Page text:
August 16, 2017
 

Excerpt from "Sermon of the Plough"

By Hugh Latimer

January 29, 1548

 
(Note: We are living in a day when the ecumenical unity of Protestants with Rome is the consuming passion of various denominational leaders. The desire to exhibit Christian unity before the world has led the multitudes to disregard the supremacy of truth for a supposed harmony based on the supremacy of love. But what kind of a love is it that willingly dispenses with truth for the sake of an organizational entity? Love must be based on the truths that are revealed in the Word of God. In former times, men like Latimer understood that truth was more important than ecclesiastical union, yea, more important than life itself. How we need men in our generation to stand up and declare their convictions which are based on the truth of God's Word, just as Latimer did in his generation, even if it is unpopular. The following excerpt is taken from a sermon preached by this ancient martyr on January 29, 1548 at Paul's Cross, as recorded in the out-of-print book, Hugh Latimer: A Biography by Robert Demaus. Oh, that both Protestants and Baptists of our day would imbibe the spirit of this heroic man of faith. Steve Youngblood)

And now I would ask a strange question: Who is the most diligentest bishop and prelate in all England, that passeth all the rest in doing his office? I can tell, for I know him who it is; I know him well. But now I think I see you listening and hearkening that I should name him. There is one that passeth all the other, and is the most diligent prelate and preacher in all England. And will ye know who it is? I will tell you: it is the devil. He is the most diligent preacher of all other: he is never out of his diocese; he is never from his cure; ye shall never find him unoccupied; he is ever in his parish; he keepeth residence at all times; ye shall never find him out of the way; call for him when you will he is ever at home, the diligentest preacher in all the realm; he is ever at his plough; no lording or loitering can hinder him; he is every applying his business: ye shall never find him idle I warrant you. And his office is to hinder religion, to maintain superstition, to set up idolatry, to teach all kind of Popery. He is ready as he can be wished for to set for his plough, to devise as many ways as can be to deface and obscure God's glory. When the devil is resident and hath his plough going, there away with books, and up with candles; away with Bibles, and up with beads; away with the light of the Gospel, and up with the light of the candles, yea, at noon-days. Where the devil is resident that he may prevail, up with all superstition and idolatry, censing, painting of images, candles, palms, ashes, holy water, and new service of men's inventing, as though man could invent a better way to honor God with than God Himself hath appointed: down with Christ's cross, up with purgatory-pick-purse, up with him, the Popish purgatory, I mean: away with clothing the naked, the poor and impotent; up with decking of images, and gay garnishing of stocks and stones: up with man's traditions and his laws; down with God's traditions and His most Holy Word. Down with the old honor due to God, and up with the new god's honor. Let all things be done in Latin: there must be nothing but Latin, not so much as memento homo quod cinis es, et in cinerem reverteris, "Remember, man, that thou art ashes, and into ashes thou shalt return," which be the words that the minister speaketh unto the ignorant people, when he giveth them ashes upon Ash-Wednesday; but it must be spoken in Latin, God's Word may in no wise be translated into English.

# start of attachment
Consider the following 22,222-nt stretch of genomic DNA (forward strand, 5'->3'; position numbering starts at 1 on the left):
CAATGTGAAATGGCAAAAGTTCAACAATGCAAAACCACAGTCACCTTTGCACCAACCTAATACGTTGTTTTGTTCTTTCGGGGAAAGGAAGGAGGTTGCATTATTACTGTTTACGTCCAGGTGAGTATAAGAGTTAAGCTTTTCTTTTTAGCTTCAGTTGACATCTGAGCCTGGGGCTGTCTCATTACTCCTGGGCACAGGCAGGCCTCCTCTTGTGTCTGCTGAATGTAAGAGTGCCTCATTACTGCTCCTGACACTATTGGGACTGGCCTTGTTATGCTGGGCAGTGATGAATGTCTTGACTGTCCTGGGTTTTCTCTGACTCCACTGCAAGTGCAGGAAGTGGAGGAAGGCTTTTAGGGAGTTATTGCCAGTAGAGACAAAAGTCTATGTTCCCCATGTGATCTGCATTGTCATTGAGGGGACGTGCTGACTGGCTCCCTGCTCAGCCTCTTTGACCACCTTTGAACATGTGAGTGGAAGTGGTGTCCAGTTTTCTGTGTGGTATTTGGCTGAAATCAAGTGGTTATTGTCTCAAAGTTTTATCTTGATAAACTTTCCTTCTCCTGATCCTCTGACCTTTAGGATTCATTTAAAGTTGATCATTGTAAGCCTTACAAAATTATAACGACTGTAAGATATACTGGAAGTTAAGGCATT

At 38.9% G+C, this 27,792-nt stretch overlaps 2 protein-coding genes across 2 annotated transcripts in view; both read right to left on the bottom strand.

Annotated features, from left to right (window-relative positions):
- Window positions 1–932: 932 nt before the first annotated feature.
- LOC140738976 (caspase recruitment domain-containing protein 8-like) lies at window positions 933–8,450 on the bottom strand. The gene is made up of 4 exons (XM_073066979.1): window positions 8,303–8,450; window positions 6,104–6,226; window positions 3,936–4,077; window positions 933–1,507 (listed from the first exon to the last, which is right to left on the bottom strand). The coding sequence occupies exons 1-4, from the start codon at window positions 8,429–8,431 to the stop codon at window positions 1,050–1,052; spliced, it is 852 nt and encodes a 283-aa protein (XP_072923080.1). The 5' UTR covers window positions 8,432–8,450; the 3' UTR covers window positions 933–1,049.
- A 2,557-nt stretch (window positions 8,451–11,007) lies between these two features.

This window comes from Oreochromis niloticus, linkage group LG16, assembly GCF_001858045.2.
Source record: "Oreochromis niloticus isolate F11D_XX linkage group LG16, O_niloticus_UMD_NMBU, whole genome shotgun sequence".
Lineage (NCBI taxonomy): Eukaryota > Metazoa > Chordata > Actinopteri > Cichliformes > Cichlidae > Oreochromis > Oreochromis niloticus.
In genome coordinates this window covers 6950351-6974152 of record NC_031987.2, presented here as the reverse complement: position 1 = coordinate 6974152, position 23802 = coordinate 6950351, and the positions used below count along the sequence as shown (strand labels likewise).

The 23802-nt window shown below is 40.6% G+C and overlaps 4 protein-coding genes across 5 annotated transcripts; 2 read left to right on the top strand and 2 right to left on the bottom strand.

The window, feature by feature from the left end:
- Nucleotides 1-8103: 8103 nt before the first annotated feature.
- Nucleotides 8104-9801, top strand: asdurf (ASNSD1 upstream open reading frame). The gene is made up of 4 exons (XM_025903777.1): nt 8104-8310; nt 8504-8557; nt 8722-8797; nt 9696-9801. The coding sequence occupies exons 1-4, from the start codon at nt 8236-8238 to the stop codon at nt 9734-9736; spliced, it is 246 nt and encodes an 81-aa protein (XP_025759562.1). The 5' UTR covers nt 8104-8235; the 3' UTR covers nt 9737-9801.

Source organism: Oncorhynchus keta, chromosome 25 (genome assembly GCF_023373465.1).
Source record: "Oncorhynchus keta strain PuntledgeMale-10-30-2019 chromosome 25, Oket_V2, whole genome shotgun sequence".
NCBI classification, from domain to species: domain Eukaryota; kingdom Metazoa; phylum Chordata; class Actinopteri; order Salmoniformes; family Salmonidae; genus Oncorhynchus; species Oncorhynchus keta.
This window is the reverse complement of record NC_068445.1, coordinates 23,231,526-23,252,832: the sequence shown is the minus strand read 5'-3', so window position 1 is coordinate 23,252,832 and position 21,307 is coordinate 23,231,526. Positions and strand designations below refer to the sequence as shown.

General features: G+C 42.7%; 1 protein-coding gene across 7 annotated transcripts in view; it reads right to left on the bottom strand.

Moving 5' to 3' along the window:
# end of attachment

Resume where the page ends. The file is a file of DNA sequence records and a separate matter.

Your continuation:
Oh that our prelates would be as diligent to sow the corn of good doctrine, as Satan is to sow cockle and darnel! And this is the devilish ploughing, the which worketh to have things in Latin, and hindereth the fruitful edification...There never was such a preacher in England as he is. Who is able to tell his diligent preaching, which every day and every hour, laboreth to sow cockle and darnel, that he may bring out of form and out of estimation and room, the institution of the Lord's Supper and Christ's cross?...This is the mark at the which the devil shooteth, to make void the cross of Christ, and to confuse the institution of the Lord's Supper: and these fifteen hundred years he hath been a doer, only purposing to evacuate Christ's death, and to make it of small efficacy and virtue. For whereas Christ, according as the serpent was lifted up in the wilderness, so would He Himself be exalted, that thereby as many as trusted in Him should have salvation; but the devil would none of that: the Romanists would have us saved by a daily oblation propitiatory, by a sacrifice expiatory, or remissory.

But as for our redemption, it is done already, it cannot be better: Christ hath done that thing so well, that it cannot be amended. It cannot be devised how to make that any better than He hath done it. But the devil, by the help of that Italian bishop yonder, his chaplain, hath labored by all means that he might, to frustrate the death of Christ and the merits of His passion.

(The last words of Hugh Latimer to Nicholas Ridley, his fellow martyr, on October 16, 1555: "Be of good comfort, Master Ridley, and play the man. We shall this day light such a candle, by God's grace, in England, as I trust shall never be put out.")